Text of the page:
As shown in Figure 2, the amylase catalytic domain family (AMC, c.1.8.1) is chosen as an example to demonstrate the correlation of PNI, SNG versus RMSD. By considering the correlation of PNI-RMSD separately, we got a piecewise linear correlation but not a fully linear one. The slope is small (b = 0.012) with PNI<50%, but significantly increased (b = 0.041) when PNI is above 50%. In fact, the piecewise linear correlation of PNI-RMSD is closely related to the corresponding distribution of SNG. There are almost no indels when PNI is below 50%. However, indels increase together with substitution when PNI is above 50%. In addition, SNG-RMSD has a significant linear correlation (r = 0.89, p<0.01). If PNI and SNG are treated as two variables, a significant bilinear correlation of PNI, SNG versus RMSD (R = 0.92) is observed in AMC families by conducting bilinear regression.

Figure 2
Bilinear correlation of PNI, SNG versus RMSD within the amylase catalytic domain family (AMC).

Table S1 shows the calculated statistical parameters for substitutions, indels and structure changes for all the selected families. Bilinear correlation analysis of PNI, SNG versus RMSD based on the accurate alignment results (P-score>3) shows that in 73 families (97% of the total) the bilinear correlation coefficients are significant (p<0.01). Half of the 73 families have bilinear correlation coefficients greater than 0.859, which means that 74% of the structure changes in those families can be explained by the bilinear model (Figure 3). Similar results were obtained from analysis based on the high-resolution structures available for 64 families (Table 1). Analysis of all the alignment results reveals that in all 75 families the bilinear correlation coefficients are statistically significant (p<0.01), though the median bilinear correlation coefficient is a little lower. This high sequence-structure correlation indicates that in these protein structure families the structure changes are mainly resulted from sequence variations. Moreover, in 63 families (84% of the total) both the PNI-RMSD partial correlation coefficients and SNG-RMSD partial correlation coefficients are significantly different from zero (p<0.01). This indicates that in most families both substitutions and indels cause structure changes.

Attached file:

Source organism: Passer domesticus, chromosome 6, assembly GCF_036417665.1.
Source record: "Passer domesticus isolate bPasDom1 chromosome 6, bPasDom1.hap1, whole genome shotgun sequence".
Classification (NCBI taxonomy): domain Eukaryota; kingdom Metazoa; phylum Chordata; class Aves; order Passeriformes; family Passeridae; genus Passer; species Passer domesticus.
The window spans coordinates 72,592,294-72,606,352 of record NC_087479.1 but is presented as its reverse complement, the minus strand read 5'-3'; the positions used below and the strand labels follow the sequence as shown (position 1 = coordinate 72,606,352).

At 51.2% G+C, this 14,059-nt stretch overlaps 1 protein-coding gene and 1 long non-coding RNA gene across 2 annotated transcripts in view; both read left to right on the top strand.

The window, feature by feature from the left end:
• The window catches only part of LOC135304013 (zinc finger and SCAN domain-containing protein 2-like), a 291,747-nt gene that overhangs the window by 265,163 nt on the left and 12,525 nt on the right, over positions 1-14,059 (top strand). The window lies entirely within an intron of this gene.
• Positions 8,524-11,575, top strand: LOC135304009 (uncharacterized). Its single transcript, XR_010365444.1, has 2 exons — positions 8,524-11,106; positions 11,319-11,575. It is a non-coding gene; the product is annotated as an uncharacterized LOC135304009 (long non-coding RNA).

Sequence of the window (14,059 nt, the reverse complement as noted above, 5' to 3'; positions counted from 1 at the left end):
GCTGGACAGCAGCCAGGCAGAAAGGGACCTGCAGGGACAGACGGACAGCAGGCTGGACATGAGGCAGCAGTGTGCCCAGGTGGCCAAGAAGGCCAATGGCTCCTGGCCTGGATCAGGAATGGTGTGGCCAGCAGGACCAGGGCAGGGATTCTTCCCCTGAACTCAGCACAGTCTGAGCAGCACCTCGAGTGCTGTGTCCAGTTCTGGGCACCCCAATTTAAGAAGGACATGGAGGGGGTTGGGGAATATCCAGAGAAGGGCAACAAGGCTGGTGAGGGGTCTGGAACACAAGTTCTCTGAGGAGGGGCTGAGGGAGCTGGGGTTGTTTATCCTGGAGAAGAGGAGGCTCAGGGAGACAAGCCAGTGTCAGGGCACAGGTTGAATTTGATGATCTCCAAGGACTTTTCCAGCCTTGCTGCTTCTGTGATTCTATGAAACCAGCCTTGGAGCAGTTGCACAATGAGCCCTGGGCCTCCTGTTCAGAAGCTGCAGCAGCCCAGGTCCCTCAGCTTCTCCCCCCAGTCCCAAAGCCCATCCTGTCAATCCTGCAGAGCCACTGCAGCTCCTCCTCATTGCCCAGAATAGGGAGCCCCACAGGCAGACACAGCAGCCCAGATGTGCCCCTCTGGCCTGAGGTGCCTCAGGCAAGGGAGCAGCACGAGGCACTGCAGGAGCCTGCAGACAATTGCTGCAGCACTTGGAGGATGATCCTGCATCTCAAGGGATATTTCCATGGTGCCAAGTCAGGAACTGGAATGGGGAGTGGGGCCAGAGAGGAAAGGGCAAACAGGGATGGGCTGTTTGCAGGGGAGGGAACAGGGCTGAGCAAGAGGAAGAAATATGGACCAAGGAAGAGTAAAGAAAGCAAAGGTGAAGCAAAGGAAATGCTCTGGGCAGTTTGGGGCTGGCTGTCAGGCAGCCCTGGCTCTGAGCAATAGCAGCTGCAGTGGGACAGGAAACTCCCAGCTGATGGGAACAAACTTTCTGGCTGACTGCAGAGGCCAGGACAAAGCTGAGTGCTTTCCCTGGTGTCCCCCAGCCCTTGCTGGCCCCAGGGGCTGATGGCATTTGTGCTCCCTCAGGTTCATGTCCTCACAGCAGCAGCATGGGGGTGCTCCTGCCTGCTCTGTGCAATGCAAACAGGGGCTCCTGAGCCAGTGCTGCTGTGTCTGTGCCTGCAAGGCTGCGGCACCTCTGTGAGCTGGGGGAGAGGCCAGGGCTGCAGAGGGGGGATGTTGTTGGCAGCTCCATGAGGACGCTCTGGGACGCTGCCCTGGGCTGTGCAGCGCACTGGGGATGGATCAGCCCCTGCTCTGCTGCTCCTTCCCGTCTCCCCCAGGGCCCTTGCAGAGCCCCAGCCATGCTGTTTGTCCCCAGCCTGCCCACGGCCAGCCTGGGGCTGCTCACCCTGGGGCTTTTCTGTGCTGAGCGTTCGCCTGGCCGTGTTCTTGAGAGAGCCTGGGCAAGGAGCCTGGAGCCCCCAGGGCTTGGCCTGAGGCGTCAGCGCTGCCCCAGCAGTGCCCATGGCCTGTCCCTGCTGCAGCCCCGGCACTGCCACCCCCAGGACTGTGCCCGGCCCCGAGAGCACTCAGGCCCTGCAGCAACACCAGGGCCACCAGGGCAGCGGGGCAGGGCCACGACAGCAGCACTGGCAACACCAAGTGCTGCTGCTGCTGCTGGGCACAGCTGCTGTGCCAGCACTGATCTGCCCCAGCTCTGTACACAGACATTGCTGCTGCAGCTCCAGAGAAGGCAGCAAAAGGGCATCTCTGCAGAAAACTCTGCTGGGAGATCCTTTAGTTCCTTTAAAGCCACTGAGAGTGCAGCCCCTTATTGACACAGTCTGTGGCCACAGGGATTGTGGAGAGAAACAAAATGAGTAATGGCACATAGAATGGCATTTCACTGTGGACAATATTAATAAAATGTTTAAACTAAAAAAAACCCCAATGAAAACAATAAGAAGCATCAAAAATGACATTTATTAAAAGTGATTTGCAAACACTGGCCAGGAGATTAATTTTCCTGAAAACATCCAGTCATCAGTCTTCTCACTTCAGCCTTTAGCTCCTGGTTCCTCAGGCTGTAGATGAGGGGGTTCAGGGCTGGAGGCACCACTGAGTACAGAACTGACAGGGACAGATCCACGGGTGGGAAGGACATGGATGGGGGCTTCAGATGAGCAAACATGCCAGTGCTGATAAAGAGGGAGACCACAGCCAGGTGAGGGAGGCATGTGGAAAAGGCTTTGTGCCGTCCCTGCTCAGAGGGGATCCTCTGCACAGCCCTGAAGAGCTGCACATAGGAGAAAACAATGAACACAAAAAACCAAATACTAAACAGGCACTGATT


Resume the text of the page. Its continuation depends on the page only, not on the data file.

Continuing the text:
Figure 3
Substitutions and indels are closely related to structural changes.
Table 1
The bilinear correlation coefficients of sequence elements and structure.

To evaluate different models, we calculated the adequacies (r2, see Methods) of linear fitting (PNI and RMSD) versus bilinear fitting, bilinear fitting versus paraboloid fitting and bilinear fitting versus cubic spline function fitting, respectively. In analysis based on the accurate alignment results, the median adequacy for linear (PNI and RMSD) versus bilinear models is 0.885 (Table 2). The upper and lower quartiles are 0.932 and 0.808, respectively. For more than half of all the families, the bilinear model shows an improvement of more than 11% comparing to the linear model. For lower quartile families the improvement is near 20%. We also used paraboloid (constructed through introducing square terms in the bilinear model) and cubic spline functions to fit the data. The median of the adequacy for bilinear fitting versus paraboloid fit is 0.982. The median of the adequacy for bilinear fitting versus cubic spline function fitting is 0.988. The above analysis suggests that the bilinear model is superior to the linear model, while high-order fitting has no significant advantage compared with the bilinear model. A similar result was obtained when we analyzed all the alignment results (Table 2). The bilinear model accounts well for the combined effects of both substitutions and indels on structural changes. Moreover, this model has a significant improvement compared with the linear model which considers only substitutions.

Table 2
Adequacy analysis.

Because both substitutions and indels among homologous proteins increase with divergence time, the partial linear relation between the two variables (PNI and SNG) may also have an influence on the bilinear correlation coefficient. Through analysis of the accurate alignment results it is revealed that only 3 families have a variance inflation factor (VIF) exceeding 4 (PAP, 4.1; BGC, 4.6; GAP, 5.0). Also, the PNI-RMSD partial correlation coefficients and SNG-RMSD partial correlation coefficients are significantly different from zero (p<0.01) in these families. So in our study, the influence arising from the co-linearity of the variables is not significant (Table S2).